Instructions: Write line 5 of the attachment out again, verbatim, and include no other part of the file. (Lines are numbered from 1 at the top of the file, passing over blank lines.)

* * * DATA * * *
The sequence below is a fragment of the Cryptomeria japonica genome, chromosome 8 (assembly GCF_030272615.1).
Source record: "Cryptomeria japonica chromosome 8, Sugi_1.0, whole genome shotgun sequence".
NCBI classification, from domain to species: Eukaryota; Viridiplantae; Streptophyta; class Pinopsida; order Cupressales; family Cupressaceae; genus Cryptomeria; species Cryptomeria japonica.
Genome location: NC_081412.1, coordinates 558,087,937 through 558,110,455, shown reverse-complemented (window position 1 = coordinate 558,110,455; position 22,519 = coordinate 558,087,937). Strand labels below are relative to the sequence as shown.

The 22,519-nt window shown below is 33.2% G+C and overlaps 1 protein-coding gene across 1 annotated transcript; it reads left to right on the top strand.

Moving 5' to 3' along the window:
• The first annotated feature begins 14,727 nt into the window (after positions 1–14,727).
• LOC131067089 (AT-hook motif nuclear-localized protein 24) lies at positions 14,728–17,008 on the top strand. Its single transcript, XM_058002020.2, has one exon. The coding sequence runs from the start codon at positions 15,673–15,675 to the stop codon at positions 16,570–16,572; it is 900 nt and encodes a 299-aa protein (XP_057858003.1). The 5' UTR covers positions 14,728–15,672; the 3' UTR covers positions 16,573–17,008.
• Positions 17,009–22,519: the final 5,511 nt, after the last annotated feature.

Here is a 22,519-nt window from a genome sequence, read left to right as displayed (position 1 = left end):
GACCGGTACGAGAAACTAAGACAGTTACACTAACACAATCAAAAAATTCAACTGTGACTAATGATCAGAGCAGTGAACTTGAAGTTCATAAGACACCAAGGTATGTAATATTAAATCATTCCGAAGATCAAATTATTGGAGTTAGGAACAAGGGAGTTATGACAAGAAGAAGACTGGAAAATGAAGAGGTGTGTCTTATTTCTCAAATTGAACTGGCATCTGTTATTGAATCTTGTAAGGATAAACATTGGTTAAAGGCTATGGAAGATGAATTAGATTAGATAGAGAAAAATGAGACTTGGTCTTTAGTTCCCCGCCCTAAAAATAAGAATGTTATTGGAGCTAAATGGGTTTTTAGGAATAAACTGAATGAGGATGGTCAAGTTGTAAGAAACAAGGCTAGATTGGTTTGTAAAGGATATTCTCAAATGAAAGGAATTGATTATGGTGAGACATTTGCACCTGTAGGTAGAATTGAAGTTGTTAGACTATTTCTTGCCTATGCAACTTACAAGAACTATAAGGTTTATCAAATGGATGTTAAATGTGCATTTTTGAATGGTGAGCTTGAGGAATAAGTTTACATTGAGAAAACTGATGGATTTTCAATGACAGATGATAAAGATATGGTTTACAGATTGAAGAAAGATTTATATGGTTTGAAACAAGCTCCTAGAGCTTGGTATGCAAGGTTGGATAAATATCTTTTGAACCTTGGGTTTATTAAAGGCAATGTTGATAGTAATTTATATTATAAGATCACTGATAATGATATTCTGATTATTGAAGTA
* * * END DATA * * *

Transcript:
The 22,519-nt window shown below is 33.2% G+C and overlaps 1 protein-coding gene across 1 annotated transcript; it reads left to right on the top strand.